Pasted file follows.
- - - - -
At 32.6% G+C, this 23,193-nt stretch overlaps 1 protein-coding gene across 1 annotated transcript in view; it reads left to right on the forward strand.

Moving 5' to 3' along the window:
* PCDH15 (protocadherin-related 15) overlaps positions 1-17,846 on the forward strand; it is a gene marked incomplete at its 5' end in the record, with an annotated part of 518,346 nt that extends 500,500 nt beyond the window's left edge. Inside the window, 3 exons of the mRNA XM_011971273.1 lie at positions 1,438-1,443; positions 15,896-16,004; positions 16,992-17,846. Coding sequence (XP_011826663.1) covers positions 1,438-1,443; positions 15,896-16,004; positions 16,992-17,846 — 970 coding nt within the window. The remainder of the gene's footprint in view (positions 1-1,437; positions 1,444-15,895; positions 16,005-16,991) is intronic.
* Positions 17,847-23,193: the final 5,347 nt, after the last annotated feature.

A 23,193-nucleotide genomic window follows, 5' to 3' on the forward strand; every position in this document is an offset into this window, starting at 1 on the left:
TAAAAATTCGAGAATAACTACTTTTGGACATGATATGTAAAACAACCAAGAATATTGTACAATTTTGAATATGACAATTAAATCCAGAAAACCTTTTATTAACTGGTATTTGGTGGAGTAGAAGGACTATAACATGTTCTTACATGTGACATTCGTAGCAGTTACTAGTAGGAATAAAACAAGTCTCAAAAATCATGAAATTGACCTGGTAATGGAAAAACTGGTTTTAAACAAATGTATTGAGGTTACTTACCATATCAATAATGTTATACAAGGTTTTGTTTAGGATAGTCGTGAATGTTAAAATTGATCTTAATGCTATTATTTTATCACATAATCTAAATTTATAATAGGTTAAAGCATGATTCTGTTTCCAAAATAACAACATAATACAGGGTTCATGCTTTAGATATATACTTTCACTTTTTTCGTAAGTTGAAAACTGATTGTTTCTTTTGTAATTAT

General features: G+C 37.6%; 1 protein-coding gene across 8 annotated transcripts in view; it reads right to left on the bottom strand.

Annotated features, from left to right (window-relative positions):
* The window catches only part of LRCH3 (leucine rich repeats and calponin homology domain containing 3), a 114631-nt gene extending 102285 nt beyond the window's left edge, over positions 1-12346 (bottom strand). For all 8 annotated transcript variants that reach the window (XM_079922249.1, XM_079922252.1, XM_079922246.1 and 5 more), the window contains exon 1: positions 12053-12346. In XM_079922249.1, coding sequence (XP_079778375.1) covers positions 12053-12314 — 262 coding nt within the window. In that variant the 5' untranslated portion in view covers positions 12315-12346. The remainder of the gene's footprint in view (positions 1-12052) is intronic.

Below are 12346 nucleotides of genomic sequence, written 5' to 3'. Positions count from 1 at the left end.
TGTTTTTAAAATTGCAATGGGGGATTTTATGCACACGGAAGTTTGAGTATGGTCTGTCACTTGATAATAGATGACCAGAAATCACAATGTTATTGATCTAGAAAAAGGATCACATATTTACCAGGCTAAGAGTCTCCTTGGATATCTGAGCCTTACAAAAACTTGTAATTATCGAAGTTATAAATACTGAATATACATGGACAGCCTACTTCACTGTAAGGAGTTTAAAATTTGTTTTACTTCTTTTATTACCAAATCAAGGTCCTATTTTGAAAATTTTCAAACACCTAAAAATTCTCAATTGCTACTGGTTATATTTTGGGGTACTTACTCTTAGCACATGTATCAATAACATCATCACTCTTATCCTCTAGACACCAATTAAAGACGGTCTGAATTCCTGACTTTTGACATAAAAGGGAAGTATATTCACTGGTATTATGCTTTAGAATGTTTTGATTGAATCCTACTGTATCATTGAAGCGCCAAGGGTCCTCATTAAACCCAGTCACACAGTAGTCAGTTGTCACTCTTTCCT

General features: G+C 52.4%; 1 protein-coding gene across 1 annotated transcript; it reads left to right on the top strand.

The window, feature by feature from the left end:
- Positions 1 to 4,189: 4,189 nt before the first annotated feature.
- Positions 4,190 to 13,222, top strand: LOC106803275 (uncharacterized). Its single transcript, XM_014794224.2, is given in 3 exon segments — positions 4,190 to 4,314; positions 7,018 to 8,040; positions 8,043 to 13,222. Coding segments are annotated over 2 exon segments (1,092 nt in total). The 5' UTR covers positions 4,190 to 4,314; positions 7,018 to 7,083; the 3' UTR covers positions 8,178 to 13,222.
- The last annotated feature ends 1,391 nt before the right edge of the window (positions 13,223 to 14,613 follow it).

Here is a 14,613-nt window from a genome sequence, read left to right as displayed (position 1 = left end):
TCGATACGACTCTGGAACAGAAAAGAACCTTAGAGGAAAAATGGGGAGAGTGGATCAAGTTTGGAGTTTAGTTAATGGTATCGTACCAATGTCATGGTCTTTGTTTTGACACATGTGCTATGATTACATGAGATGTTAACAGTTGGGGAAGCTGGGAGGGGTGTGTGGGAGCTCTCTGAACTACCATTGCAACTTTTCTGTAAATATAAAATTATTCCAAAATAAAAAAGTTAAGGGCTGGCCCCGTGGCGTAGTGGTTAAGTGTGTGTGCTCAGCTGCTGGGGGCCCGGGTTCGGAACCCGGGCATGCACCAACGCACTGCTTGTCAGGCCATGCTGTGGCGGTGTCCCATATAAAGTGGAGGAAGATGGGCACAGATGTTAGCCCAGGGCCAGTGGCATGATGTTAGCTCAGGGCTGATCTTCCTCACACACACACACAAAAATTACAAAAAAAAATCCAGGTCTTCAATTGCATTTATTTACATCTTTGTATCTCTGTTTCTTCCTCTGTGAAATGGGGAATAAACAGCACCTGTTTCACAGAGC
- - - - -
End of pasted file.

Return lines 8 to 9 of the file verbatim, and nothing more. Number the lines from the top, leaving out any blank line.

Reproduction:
Annotated features, from left to right (window-relative positions):
* The window catches only part of LRCH3 (leucine rich repeats and calponin homology domain containing 3), a 114631-nt gene extending 102285 nt beyond the window's left edge, over positions 1-12346 (bottom strand). For all 8 annotated transcript variants that reach the window (XM_079922249.1, XM_079922252.1, XM_079922246.1 and 5 more), the window contains exon 1: positions 12053-12346. In XM_079922249.1, coding sequence (XP_079778375.1) covers positions 12053-12314 — 262 coding nt within the window. In that variant the 5' untranslated portion in view covers positions 12315-12346. The remainder of the gene's footprint in view (positions 1-12052) is intronic.